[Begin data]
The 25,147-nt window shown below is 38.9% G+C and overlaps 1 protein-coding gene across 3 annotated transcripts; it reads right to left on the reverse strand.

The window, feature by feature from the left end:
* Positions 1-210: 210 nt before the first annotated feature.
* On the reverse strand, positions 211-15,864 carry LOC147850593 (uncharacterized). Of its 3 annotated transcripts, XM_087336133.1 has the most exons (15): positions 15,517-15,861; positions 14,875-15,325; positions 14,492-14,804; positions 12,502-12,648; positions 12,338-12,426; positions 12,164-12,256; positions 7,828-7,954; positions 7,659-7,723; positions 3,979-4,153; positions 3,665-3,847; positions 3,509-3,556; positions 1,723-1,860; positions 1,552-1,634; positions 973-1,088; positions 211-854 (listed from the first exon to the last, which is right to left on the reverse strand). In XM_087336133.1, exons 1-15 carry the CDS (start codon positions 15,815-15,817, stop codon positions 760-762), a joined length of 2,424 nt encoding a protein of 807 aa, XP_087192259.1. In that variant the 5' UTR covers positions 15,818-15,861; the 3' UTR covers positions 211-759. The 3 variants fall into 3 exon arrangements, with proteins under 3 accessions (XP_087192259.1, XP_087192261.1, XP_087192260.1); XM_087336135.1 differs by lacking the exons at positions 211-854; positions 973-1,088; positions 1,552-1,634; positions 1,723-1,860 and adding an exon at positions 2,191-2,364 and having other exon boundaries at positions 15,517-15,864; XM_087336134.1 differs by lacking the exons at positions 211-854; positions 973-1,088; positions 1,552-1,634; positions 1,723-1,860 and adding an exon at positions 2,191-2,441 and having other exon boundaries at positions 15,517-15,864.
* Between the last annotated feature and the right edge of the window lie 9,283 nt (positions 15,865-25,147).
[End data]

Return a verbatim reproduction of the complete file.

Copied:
The 25,147-nt window shown below is 38.9% G+C and overlaps 1 protein-coding gene across 3 annotated transcripts; it reads right to left on the reverse strand.

The window, feature by feature from the left end:
* Positions 1-210: 210 nt before the first annotated feature.
* On the reverse strand, positions 211-15,864 carry LOC147850593 (uncharacterized). Of its 3 annotated transcripts, XM_087336133.1 has the most exons (15): positions 15,517-15,861; positions 14,875-15,325; positions 14,492-14,804; positions 12,502-12,648; positions 12,338-12,426; positions 12,164-12,256; positions 7,828-7,954; positions 7,659-7,723; positions 3,979-4,153; positions 3,665-3,847; positions 3,509-3,556; positions 1,723-1,860; positions 1,552-1,634; positions 973-1,088; positions 211-854 (listed from the first exon to the last, which is right to left on the reverse strand). In XM_087336133.1, exons 1-15 carry the CDS (start codon positions 15,815-15,817, stop codon positions 760-762), a joined length of 2,424 nt encoding a protein of 807 aa, XP_087192259.1. In that variant the 5' UTR covers positions 15,818-15,861; the 3' UTR covers positions 211-759. The 3 variants fall into 3 exon arrangements, with proteins under 3 accessions (XP_087192259.1, XP_087192261.1, XP_087192260.1); XM_087336135.1 differs by lacking the exons at positions 211-854; positions 973-1,088; positions 1,552-1,634; positions 1,723-1,860 and adding an exon at positions 2,191-2,364 and having other exon boundaries at positions 15,517-15,864; XM_087336134.1 differs by lacking the exons at positions 211-854; positions 973-1,088; positions 1,552-1,634; positions 1,723-1,860 and adding an exon at positions 2,191-2,441 and having other exon boundaries at positions 15,517-15,864.
* Between the last annotated feature and the right edge of the window lie 9,283 nt (positions 15,865-25,147).